Teaching Philosophy

How does one become the greatest musician possible? How does one achieve success in such a difficult and demanding profession?

I am a professional musician, a violist and teacher. Achieving success for me in both of these areas has been a rewarding path and also an extremely challenging one. In my own playing I strive for absolute excellence and freedom. In an ideal performance I am free physically and spiritually to BE the music, completely. I can listen, and react, and be. That is my goal for my own playing, and for my students as well.

We must have control of all aspects of our playing—intonation, rhythm, phrasing inflections, character, articulation, cleanliness, coordination, and so on, to the point that we no longer need to focus our attention on our playing. We are completely free to respond to the sounds. We can just be.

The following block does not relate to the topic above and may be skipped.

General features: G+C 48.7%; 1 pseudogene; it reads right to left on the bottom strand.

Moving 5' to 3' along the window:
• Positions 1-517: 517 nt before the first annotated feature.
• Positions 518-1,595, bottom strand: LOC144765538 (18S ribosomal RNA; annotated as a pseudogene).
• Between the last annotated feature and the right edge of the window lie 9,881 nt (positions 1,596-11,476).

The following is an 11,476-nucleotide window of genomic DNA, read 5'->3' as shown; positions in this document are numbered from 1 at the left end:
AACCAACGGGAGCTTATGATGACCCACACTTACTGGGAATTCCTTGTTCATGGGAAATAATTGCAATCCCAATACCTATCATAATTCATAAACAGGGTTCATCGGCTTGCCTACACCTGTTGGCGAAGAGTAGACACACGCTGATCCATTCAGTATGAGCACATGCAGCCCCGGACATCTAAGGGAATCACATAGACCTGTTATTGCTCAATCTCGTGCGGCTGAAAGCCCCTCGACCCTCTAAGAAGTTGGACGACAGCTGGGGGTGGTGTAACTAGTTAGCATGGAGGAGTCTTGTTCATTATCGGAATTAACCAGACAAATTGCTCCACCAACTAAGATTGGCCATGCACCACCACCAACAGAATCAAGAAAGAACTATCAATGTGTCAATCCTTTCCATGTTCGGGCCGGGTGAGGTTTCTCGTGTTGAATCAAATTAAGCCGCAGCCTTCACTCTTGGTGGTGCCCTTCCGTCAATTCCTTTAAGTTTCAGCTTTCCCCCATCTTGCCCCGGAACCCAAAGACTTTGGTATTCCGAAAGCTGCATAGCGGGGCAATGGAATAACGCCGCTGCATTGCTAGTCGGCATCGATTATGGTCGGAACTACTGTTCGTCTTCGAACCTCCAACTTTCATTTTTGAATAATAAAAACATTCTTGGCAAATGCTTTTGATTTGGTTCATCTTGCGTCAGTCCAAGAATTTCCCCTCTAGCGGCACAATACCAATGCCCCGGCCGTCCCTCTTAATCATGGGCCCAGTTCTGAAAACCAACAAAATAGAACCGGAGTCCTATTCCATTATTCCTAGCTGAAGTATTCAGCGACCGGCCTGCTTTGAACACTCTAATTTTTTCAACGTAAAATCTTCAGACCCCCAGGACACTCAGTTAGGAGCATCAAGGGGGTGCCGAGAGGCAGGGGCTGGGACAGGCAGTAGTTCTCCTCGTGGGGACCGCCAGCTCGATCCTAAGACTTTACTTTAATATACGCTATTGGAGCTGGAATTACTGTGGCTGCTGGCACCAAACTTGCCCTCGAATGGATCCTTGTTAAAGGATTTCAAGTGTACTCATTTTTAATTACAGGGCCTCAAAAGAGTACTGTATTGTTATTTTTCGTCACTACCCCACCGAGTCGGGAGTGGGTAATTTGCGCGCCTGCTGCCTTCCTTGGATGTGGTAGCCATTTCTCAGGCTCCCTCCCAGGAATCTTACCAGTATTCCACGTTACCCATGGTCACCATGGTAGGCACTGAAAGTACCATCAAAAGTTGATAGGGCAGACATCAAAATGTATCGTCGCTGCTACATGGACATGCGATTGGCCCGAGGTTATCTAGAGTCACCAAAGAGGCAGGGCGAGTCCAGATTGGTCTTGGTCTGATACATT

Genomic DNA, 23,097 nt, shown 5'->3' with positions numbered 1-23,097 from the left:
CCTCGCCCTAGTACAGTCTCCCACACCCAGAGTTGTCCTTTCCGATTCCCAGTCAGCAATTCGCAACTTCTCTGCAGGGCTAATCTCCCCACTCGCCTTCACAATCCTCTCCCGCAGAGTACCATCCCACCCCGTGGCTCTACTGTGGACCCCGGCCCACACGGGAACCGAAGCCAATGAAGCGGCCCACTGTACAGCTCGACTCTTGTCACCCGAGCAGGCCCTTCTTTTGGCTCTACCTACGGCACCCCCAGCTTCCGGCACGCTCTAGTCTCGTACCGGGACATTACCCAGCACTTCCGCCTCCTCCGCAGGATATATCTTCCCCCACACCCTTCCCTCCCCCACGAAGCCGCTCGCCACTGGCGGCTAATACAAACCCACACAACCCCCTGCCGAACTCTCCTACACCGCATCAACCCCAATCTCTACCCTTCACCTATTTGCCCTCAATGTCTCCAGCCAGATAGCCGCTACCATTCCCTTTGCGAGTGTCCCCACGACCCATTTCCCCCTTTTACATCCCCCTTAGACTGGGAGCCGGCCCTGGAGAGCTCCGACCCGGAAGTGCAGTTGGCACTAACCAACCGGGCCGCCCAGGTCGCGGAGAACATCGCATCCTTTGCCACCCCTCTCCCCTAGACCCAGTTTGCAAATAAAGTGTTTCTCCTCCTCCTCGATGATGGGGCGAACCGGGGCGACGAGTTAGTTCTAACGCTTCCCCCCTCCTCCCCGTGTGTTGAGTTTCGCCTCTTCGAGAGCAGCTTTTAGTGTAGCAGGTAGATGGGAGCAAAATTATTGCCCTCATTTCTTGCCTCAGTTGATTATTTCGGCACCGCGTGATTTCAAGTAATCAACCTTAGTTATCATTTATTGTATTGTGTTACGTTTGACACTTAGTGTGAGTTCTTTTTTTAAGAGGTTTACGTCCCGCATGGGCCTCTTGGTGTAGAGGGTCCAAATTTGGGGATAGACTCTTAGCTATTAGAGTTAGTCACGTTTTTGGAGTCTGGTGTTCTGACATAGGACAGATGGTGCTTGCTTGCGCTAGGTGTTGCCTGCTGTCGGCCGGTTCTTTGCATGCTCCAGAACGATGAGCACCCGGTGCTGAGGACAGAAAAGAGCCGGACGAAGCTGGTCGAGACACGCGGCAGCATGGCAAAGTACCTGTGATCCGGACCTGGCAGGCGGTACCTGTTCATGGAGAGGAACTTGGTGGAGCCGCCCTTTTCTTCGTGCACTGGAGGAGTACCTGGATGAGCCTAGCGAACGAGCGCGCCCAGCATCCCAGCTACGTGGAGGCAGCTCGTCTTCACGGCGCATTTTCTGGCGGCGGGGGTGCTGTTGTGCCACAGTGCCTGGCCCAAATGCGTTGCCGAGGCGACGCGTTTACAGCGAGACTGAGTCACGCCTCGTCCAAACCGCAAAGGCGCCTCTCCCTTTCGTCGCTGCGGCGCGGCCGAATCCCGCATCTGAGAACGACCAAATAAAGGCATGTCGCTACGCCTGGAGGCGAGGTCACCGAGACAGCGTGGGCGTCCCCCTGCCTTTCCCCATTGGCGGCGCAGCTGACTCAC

Building technical mastery, then, is a critical element of developing as a violist. This involves concentrated work on the "basics," as Miss DeLay called them: scales, arpeggios, bowing exercises, vibrato, shifting, and so on. Likewise, building a similar kind of "musical" mastery is equally critical. This means developing a strong conception of what we want to hear: for example how tension is built and released within a phrase; or within a piece; the articulations appropriate to Bach and to Bartok; the tension of sound required for Shostakovich, and the ease and freedom necessary for Schubert.

Perhaps the most important component in developing as a player is the need to achieve excellence. I am most successful as a teacher when I can guide someone who has the unquenchable desire to excel.